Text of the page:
A column published in the Los Angeles Times this week argues that John Wayne Airport in Orange County, California, should be renamed due to racist comments that the iconic actor made in an interview almost 50 years ago.
“Most people familiar with the life story of John Wayne are aware that the late movie star was a dyed-in-the-wool right-winger — after all, he was still making a movie glorifying America’s conduct of the Vietnam War (“The Green Berets,” 1968) well after the country had begun to get sick of the conflict,” columnist Michael Hiltzik said.
“But the resurrection of a 1971 interview Wayne gave to Playboy magazine has underscored the sheer crudeness of the actor’s feelings about gay people, black people, Native Americans, young people and liberals.”
Indeed, Wayne’s 1971 interview with Playboy went viral on social media last month. In the interview, he says, among other things, that white supremacy is needed “until the blacks are educated to a point of responsibility.”
“With a lot of blacks, there’s quite a bit of resentment along with their dissent, and possibly rightfully so,” Wayne said. “But we can’t all of a sudden get down on our knees and turn everything over to the leadership of the blacks. I believe in white supremacy until the blacks are educated to a point of responsibility. I don’t believe in giving authority and positions of leadership and judgment to irresponsible people.”
Hiltzik concludes that because of these comments and Wayne’s “racist rage,” the Orange County airport must be renamed.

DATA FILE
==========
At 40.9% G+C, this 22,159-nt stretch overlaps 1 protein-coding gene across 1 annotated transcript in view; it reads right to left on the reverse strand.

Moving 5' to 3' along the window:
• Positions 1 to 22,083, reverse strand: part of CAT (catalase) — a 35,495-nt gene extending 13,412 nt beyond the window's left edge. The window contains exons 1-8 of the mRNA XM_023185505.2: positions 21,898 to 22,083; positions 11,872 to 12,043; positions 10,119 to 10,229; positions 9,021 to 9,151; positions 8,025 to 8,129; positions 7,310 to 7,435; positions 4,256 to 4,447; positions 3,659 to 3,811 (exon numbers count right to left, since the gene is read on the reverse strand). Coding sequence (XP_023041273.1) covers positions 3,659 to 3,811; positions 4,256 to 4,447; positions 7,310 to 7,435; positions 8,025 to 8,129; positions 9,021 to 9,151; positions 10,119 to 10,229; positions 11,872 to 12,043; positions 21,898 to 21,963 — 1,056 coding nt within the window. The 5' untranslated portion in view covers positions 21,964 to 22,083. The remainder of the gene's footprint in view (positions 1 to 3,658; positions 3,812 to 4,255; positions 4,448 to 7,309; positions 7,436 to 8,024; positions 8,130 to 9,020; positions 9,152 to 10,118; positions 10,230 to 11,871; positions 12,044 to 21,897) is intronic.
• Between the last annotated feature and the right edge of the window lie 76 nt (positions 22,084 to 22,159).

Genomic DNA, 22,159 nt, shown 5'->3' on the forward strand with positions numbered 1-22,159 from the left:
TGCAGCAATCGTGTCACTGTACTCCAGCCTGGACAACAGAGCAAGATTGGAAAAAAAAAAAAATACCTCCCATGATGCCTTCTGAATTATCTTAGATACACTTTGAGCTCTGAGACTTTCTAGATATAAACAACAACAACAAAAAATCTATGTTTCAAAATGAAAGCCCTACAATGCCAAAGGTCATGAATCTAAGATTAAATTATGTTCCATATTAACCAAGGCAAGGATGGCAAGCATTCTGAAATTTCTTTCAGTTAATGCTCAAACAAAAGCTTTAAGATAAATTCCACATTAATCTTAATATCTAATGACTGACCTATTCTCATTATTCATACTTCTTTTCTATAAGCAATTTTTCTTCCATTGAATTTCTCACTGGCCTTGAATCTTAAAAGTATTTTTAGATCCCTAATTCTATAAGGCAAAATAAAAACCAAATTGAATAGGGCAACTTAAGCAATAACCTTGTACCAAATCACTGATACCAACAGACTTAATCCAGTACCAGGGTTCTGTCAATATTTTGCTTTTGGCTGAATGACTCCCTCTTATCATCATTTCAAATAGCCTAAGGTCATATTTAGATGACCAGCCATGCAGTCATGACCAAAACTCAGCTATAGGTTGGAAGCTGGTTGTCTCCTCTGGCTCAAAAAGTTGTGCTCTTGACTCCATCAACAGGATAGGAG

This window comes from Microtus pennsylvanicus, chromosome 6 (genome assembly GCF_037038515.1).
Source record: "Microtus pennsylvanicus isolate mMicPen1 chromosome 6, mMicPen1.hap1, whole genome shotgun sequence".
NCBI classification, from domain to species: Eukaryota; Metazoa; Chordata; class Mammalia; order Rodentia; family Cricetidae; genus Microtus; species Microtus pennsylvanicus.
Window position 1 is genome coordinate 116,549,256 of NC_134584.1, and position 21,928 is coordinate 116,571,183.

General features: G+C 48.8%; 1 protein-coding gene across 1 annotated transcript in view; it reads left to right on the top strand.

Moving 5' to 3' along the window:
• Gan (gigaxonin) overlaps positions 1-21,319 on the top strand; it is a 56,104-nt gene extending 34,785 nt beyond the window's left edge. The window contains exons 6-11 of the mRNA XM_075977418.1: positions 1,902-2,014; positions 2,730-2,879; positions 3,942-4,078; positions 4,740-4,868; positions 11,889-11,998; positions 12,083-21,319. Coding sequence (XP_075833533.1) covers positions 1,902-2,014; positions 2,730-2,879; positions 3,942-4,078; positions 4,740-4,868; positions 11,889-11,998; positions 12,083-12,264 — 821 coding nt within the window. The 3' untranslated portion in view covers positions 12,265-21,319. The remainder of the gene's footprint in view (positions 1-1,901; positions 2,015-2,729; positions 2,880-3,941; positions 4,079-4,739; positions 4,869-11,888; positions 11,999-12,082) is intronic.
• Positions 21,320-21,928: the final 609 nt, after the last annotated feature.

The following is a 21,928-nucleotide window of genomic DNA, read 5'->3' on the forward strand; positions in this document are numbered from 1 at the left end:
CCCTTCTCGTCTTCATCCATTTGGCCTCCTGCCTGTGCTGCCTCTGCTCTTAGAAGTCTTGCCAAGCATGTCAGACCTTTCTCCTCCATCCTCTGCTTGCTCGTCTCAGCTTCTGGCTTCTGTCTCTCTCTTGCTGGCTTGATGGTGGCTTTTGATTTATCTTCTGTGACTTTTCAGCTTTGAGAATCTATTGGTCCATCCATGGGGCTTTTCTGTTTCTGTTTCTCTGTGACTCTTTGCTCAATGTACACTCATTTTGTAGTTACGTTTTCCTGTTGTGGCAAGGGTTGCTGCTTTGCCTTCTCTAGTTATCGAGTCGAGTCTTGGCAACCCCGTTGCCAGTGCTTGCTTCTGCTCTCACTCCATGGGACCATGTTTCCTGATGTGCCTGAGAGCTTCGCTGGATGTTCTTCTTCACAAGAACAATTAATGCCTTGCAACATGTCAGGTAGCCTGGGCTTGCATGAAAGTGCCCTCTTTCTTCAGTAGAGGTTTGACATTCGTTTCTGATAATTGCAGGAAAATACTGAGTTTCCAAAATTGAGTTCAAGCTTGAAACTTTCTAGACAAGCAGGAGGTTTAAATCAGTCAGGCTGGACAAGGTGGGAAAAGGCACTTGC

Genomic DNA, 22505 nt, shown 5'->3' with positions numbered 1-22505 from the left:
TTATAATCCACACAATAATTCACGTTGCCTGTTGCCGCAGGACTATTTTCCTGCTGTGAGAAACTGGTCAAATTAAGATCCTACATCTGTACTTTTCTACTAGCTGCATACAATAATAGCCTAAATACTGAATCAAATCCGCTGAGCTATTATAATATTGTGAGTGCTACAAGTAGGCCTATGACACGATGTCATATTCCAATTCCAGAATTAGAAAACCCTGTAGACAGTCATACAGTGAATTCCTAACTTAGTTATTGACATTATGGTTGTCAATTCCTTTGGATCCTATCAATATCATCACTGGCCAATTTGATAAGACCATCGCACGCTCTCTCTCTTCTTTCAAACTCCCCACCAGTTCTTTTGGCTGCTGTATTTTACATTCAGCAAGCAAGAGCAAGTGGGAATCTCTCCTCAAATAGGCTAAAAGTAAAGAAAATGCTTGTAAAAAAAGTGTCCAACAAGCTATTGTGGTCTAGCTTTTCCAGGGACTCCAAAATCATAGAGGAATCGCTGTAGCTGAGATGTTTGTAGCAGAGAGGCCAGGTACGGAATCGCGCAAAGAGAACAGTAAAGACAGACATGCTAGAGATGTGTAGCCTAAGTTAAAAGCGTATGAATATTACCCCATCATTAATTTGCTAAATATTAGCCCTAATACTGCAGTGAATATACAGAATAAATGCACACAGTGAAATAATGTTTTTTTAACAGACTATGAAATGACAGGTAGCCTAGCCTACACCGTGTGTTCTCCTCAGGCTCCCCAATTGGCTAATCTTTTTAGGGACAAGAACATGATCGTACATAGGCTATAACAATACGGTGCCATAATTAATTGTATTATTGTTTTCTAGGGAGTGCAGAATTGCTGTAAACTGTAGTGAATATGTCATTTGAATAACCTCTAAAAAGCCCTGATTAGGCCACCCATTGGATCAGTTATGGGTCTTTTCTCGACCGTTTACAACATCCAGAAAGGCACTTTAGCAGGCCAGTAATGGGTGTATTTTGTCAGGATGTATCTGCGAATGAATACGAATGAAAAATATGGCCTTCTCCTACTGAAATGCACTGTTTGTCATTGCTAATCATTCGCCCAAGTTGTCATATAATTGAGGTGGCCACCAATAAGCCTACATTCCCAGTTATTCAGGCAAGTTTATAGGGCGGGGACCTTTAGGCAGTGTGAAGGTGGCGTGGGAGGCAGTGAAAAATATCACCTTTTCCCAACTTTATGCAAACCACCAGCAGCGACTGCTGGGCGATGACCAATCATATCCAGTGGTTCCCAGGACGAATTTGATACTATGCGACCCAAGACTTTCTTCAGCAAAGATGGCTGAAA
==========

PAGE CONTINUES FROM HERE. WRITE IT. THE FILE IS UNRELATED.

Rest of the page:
Some of Wayne’s defenders have stepped forward to say it’s unfair to condemn an elderly man’s memory for a 48-year-old interview conducted during a very different era. In a statement issued Wednesday to Fox News, Wayne’s family says, “It’s unfair to judge someone on something that was written that he said nearly 50 years ago when the person is no longer here to respond.”
But that won’t wash. Wayne was a few weeks shy of his 64th birthday when the interview appeared in print. It was 1971, so the civil rights revolution had been going on for years; Martin Luther King Jr. had been assassinated three years before.
Wayne wasn’t expressing the tenor of the times — he was reacting to the advances being won by African Americans through demonstrations and legislation. His words already were retrograde when they were uttered. Wayne wasn’t an old conservative who hadn’t yet been “woke”; he had seen the future, and it put him into a racist rage.
In 2016, California Democrats defeated an effort to declare a John Wayne Day in the state over the same racist remarks from the Playboy interview.
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